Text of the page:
Some pages on your website just do not rank well — or at all. Sometimes, those pages do not get any traffic even if they contain valuable and well-made content. If this is the case, you may have orphan pages on your site.
Orphan pages cannot be crawled because bots do not know they exist. Pages that are not crawled fail to get indexed, which means they have no chance of ranking on search results.
If the search engine bots are not aware of their existence, then the users do not either. Users can only access such web pages if they have the link to them. And if users cannot find their way to your content, those pages are left to “float” through cyberspace and not serve their purpose.
So what exactly are orphan pages and how do you deal with them?
Ever since they were first announced, Core Web Vitals have become a mainstay in SEO discussions. There are ample reasons for this justified interest, as Core Web Vitals now inform Page Experience. SEO-wise, Page Experience produces ranking signals – and the engagement it facilitates produces engagement signals. Even outside of it, a great Page Experience score denotes a great User Experience (UX), which no marketer can afford to overlook.
But what are they, exactly? What’s their exact benefit? How can you measure them, and how can you improve them? Much has changed from their initial announcement to now, so such information may be hard to consolidate. Thus, let us use this guide on Google Core Web Vitals to do so, and hopefully, help you understand them and adhere to them in the process.
KPIs are an important part of SEO today. The reason is that a lot of agencies approach SEO differently. KPIs ensure that there is some degree of consistency to the results agencies can achieve through them.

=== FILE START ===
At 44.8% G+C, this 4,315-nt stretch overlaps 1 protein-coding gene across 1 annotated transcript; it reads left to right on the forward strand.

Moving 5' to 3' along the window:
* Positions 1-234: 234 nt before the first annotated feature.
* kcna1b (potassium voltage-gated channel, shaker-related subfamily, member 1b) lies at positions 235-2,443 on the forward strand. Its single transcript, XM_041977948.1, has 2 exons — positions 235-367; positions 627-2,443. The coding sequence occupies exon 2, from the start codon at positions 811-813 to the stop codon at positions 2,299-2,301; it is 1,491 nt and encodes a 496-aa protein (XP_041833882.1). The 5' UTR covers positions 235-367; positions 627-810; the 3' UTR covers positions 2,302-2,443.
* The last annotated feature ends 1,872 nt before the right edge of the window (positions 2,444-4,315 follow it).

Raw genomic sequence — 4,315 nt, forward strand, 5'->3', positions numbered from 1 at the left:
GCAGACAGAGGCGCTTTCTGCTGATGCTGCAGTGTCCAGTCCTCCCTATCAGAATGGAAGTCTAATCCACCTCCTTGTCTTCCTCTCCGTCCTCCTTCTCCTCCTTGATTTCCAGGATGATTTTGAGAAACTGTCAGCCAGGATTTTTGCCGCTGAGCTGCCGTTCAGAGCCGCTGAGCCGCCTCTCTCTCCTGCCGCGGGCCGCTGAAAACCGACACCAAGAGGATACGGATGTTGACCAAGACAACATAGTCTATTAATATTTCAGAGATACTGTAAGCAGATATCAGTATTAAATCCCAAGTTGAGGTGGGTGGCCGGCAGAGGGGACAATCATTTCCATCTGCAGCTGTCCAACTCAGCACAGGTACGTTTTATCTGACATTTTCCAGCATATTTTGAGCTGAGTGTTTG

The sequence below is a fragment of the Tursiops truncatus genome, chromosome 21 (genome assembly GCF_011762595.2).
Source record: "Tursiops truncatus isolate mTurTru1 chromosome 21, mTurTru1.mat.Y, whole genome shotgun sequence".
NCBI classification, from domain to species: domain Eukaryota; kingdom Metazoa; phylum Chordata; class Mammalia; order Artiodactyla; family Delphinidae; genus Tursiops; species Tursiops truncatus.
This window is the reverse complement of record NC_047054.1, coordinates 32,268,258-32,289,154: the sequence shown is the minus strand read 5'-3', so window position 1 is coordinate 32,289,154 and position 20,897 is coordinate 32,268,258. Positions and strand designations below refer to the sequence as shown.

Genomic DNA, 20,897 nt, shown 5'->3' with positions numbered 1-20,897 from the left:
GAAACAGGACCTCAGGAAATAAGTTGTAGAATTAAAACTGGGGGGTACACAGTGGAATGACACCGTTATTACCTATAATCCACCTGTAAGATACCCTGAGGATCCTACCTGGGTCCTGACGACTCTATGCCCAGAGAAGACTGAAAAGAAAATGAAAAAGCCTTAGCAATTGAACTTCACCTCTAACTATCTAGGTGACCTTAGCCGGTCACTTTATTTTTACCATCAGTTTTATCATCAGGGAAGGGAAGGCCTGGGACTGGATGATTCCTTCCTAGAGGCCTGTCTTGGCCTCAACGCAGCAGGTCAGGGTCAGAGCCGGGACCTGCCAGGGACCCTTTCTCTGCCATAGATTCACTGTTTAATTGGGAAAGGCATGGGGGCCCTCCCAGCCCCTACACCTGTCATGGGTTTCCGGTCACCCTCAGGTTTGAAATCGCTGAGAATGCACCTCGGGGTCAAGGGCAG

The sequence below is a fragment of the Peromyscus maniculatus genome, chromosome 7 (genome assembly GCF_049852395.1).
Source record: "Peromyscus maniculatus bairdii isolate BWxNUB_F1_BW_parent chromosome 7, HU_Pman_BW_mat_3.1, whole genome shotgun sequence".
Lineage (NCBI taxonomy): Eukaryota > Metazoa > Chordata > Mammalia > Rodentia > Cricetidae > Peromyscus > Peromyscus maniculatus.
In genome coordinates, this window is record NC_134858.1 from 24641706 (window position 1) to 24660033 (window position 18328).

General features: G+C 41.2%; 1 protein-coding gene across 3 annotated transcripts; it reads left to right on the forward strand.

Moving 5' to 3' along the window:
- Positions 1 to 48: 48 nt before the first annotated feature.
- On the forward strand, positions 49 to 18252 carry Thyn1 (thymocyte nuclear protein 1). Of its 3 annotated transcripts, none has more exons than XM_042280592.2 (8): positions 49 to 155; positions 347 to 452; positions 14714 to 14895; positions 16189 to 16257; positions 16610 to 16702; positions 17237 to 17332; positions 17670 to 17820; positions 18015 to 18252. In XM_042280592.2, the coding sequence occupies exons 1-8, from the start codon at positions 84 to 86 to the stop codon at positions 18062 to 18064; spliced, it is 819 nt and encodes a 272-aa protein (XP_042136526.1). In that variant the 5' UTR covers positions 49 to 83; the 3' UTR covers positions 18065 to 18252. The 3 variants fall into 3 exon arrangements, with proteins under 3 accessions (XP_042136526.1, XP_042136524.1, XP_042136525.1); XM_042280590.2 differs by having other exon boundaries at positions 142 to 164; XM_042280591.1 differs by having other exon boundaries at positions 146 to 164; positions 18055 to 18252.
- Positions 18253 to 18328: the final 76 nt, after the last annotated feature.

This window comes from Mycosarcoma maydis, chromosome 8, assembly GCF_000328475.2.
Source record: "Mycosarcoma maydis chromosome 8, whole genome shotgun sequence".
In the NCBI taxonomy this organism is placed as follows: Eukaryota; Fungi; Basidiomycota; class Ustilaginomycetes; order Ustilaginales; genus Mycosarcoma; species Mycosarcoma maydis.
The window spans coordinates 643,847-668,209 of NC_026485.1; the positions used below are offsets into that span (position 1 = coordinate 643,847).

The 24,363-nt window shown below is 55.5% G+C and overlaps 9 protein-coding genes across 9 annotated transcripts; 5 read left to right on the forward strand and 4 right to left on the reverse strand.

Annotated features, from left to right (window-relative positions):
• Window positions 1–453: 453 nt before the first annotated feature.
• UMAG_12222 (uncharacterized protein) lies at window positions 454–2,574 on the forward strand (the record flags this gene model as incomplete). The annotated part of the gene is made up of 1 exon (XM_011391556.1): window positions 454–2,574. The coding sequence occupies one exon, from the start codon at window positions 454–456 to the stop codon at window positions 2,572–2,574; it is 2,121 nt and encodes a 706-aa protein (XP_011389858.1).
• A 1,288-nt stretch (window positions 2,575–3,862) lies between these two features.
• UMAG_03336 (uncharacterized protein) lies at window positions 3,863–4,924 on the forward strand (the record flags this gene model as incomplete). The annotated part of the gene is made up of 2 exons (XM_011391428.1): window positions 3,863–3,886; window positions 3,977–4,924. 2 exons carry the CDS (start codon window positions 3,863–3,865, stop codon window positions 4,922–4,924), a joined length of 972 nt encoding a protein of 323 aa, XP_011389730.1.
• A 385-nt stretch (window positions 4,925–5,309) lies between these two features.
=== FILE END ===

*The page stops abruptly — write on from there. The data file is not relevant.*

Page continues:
But the problem is that not many agencies target the right KPIs. And also, the fact that not all KPIs have the same importance. Let’s look at the KPIs that are essential to track in an SEO engagement.
From site menus to blog posts, every website uses internal links. Yet, when you think about SEO and linking, your mind automatically goes to backlinks. There are countless articles explaining the ins and outs of getting quality links from other websites. But what if I told you that a good internal linking strategy can boost your organic traffic by 40%?
Now, I’m not saying you don’t need external links and that you should only focus on the internal ones. Think about those two types of links like macaroni and cheese. They simply go better together. But before we dive into how you can boost your SEO with internal linking, let’s cover some basics.
You’ve decided to do an audit of your website, and you find that you have tons of old content that doesn’t rank. Although you could leave it as it is, SEO experts will tell you you shouldn’t do this because it will drag down the SEO ranking and overall authority of your entire website. Google doesn’t recommend you remove it either. According to Google’s Gary Illyes, “it’s not guaranteed that you will get any positive effect from that”.
So what exactly should you do about that old content? Google’s John Mueller himself gave us the answer: “Improving it means that rankings can only go up”.